Monday, May 24, 2010

Our Lady Help of Christians, pray for us!

To-day, which in the Traditional Calendar is Whit Monday, in the modern Roman Rite's local Australian Calendar is the Solemnity of Our Lady Help of Christians.  Given the importance of the feast, and the need to pray for a relative undergoing a medical procedure, I went to Mass...

I do wish the celebrant would recall that the Creed ought be read, it being a solemnity!  It is of far greater importance to join the Church in confessing our Holy Faith than to indulge in what was the great time-wasting session that ensued instead: while all sat (meditating on their latter end, as the saying goes), we had tiresomely longwinded extempore prayers of the faithful, one of which, from an over-pious middle-aged female, as well as being inaudible, was longer than the sermon.  I resent turning the Mass into a pathetic prayer-group.

Alas!  I had come to "Lazy Mass", an unfortunately common variant of the Ordinary Form, especially when Mass is celebrated for a small coterie, middle-aged and up, on weekdays.  (The virulent form is such a Mass dominated by foul religious sisters or fouler layfolk of the dissenting variety.)  Note that I write not of Mass for the very aged or frail, since they of course can hardly be expected to sit, stand and kneel in due order: I write of those perfectly able to kneel at Mass on Sunday, but who manifest an aversion to the same on weekdays.

Sitting – apparently this is the acceptable posture in which to worship God.  Or so one not conversant with the actual directions of the Roman Rite might conclude, given the lazy way all but two rested in their chairs during the Preface, when they should have stood (as had done at the start of Mass, and as they did for the Lord's Prayer later on), and, most scandalously, during the entire Eucharistic Prayer (the amply-carpeted floor being too uninviting for most knees).  The rationale seemed to be that if one sat dumbly during the very Consecration, why bother standing for the Preface?  The well-known and reinforced requirement that one must now stand up at the Orate fratres seems not to apply to such Lazy Masses.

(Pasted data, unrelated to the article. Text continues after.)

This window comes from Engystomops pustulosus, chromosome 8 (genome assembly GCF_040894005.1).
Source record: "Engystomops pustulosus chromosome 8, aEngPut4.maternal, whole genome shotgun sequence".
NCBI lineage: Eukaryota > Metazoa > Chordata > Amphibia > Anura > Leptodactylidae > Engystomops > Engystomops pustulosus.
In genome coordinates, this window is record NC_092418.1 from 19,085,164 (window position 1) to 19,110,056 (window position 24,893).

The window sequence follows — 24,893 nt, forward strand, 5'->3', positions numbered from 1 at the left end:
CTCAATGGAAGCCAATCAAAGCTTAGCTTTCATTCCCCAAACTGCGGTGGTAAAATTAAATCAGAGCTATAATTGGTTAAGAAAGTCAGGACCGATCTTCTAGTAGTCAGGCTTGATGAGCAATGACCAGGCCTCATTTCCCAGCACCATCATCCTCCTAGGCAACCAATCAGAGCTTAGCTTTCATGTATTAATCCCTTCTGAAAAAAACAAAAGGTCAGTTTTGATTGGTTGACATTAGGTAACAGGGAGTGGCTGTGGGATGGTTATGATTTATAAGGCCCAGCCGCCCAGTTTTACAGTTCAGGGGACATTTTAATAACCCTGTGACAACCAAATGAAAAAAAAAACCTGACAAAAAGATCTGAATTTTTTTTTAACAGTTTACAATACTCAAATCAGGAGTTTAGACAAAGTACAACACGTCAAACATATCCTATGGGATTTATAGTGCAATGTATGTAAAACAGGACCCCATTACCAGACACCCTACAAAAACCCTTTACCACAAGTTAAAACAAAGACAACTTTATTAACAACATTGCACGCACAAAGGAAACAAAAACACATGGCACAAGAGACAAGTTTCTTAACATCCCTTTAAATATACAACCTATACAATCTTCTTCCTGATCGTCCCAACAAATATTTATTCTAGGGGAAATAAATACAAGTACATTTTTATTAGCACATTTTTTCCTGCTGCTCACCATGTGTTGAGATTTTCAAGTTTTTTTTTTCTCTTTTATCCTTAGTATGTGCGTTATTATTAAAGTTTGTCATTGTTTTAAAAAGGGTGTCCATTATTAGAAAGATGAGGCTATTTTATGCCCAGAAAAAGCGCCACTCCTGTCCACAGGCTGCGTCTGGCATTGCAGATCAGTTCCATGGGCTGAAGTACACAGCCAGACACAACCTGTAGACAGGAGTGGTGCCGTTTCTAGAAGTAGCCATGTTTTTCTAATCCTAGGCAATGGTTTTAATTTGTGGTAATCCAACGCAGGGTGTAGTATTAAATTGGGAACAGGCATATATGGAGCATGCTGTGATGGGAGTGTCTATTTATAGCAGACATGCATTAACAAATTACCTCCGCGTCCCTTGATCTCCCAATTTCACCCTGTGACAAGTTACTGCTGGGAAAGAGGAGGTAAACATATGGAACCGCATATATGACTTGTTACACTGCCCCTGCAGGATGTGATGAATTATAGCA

I expect that if I had asked why, there would have been horror at the question even being posed: apparently at a weekday Mass this sort of thing reigns in some places.  There is an entire blindness to the scandal of such material irreverence and disobedience to the clear directions given for the Mass, which allow no exceptions for such pretended exceptions.

It is wrong to sit at such times unless one is incapacitated.  If kneeling is not possible, it has been pointed out in Notitiæ, official organ of the Congregation for Divine Worship, that standing is the next best.  But no, ignorance triumphs again.

It particularly offends and upsets me that such a bad custom perverts the proper understanding of what liturgy and due reverence require, and turns the dread mysteries of the Mass into a safe little sit-down.  People even get the wicked idea (Luther I think first gave voice to it) that somehow such an "intimate" little affair is more "authentic" than the norm, when it is in fact a corruption inimical to a true perception of religious respect.

How typical that in backward Tasmania, the notorious coffee-table Masses of the sixties and seventies are still alive and well!  At least those who destroyed the liturgy back then largely drew the logical conclusion and either reformed themselves (as one hopes) or left altogether (as one fears), their innovating irreverence slipping away into indifference and atheism...

Despite the priest (personally devout), who has I know improved matters in the parish to some extent, I discovered anew that I cannot bear the way weekday Mass is arranged, not on his part, but on that of the congregation.  It drives me away every time, and has for years, whenever for any reason have I steeled myself to go again.  But I suppose this would be considered evidence of my having a problem, not those folks in their unthinking laxity, no...

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